Wearing a doekie is a liberating experience



June 23, 2016
Wearing a doekie is a liberating experience

CULTURAL: Hijaab is part of a Muslim womans identity.

What hijaab means to me, today.

In a world gone mad as far as stereotyping Muslims are concerned, I am very happy to be a Muslim woman in hijaab, living in Cape Town. Here, people are tolerant and accepting of my headscarf and I certainly do not get seen as a terrorist!

Sadly, this is not the case around the world. Turkey does not allow women to don a headscarf in public institutions positions , and in France, the niqaab (a version of hijaab which covers the face, often referred to as “the ninja” in Cape Town) is completely banned.

The ill-informed masses still wrongly view the headscarf as a symbol of Islamic extremism, oppression and terrorism.

Muslim women, though, wear hijaab for one main reason – and that is because it is what our Creator wants from us.

So when we do cover ourselves according to Islamic teachings, we are in fact simply obeying our Creator.

I believe that all those practising religion – be they Christians, Muslims or Jews – should be proud of their faith, because submitting to your God is a beautiful thing.

To me, hijaab is a vital part of my identity and I am very proud that my headscarf makes other people know that I am Muslim. I also feel that by wearing hijaab, I am combating a common world trend where women get judged on their outward physical appearance, how much skin and hair we show – as opposed to seeing our real worth in our character and actions.

Wearing hijaab entices respect from those who deal with you, as they see that you value and respect yourself.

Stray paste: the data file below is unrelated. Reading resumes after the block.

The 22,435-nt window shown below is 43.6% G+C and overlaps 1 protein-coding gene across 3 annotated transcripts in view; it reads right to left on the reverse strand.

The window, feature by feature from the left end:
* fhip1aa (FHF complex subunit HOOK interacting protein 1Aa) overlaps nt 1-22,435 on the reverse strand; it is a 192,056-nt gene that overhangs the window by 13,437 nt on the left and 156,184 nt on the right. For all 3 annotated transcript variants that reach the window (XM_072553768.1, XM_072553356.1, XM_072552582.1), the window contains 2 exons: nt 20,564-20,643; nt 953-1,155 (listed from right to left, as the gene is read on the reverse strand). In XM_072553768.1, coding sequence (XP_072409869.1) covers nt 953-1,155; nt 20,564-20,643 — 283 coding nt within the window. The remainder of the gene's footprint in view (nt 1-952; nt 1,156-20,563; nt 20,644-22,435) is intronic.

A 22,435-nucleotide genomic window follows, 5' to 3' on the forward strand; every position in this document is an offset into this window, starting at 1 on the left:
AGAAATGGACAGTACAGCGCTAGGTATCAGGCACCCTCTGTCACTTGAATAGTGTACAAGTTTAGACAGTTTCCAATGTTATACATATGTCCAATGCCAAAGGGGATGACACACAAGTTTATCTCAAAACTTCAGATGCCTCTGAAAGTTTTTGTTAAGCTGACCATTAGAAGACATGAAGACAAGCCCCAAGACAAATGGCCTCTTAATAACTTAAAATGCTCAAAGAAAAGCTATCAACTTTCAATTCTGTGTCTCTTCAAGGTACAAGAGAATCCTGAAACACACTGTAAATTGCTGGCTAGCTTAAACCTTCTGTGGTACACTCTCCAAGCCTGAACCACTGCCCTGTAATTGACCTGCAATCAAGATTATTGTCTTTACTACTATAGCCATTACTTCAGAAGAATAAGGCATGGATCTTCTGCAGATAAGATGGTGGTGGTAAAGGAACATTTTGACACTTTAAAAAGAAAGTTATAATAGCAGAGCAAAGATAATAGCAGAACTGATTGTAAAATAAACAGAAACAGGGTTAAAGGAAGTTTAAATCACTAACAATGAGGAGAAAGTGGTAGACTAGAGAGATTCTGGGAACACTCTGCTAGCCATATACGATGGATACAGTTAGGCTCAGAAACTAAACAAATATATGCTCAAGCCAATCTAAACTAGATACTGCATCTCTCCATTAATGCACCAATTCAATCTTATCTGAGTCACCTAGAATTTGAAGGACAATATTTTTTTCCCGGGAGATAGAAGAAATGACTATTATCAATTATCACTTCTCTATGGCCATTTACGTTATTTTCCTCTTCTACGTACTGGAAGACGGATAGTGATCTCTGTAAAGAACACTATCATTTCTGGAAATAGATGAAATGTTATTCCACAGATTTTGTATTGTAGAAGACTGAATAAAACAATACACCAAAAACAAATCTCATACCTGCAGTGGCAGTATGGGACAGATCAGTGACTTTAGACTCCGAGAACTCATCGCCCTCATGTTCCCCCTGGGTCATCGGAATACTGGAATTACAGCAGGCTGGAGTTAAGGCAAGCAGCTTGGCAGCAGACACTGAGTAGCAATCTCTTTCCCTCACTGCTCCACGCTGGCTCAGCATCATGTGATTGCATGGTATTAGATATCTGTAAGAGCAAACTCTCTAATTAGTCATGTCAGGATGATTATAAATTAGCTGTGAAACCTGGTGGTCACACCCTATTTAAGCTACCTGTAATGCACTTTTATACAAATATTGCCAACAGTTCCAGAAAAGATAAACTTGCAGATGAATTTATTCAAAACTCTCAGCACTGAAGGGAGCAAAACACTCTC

The sun does not burn less brightly when it’s covered by clouds. In the same way a woman’s beauty and intelligence are not dimmed when she is covered by her hijaab.

Just refer to the amazing Mother Teresa, always covered from head to toe, for confirmation of this.

In this democratic South Africa, I have never felt held back from doing or achieving anything that I wanted to do.

In fact, my hijaab makes me more comfortable in my own skin, and it’s given me the confidence to show exactly who I am.

Wearing hijaab certainly has not made Muslim women less competent to perform their jobs. You just have to take a look at all the Muslimas who are excelling in the workplace and climbing the corporate ladder!

It should be noted though that Hijaab is not merely about covering your body, it should also impact the way in which you conduct yourself and how you treat others.

If wearing Hijaab has made us more judgemental to those who don’t, then we have lost sight of what Islam is really about.

Because your belief cannot be judged by what people can see, only what God does.

Since we are all flawed, it is not for us to judge who the better person or Muslim is.

On the bright side, covering yourself Islamically has never been easier than it is right now in Cape Town. Designers, Muslim and non-Muslim, are creating large ranges of clothing which are fashionable and funky, yet modest too, and it appeals to women young and old.

These days scarves, turbans and headbands come in every colour, design and fabric to complement any outfit.

Wearing hijaab is a personal choice I make to obey my Creator, and if it is a personal choice, then I find it laughable that a Muslim woman who covers herself is seen by some as oppressed!

My choice to wear hijaab has not oppressed me, but rather, it has liberated me. It has given me the strength to stand tall and proud as a Muslim in very turbulent times.

Whilst we do have many problems and challenges in our beautiful city, religious intolerance is not one of them.

Be proud and rock those doekies, ladies!

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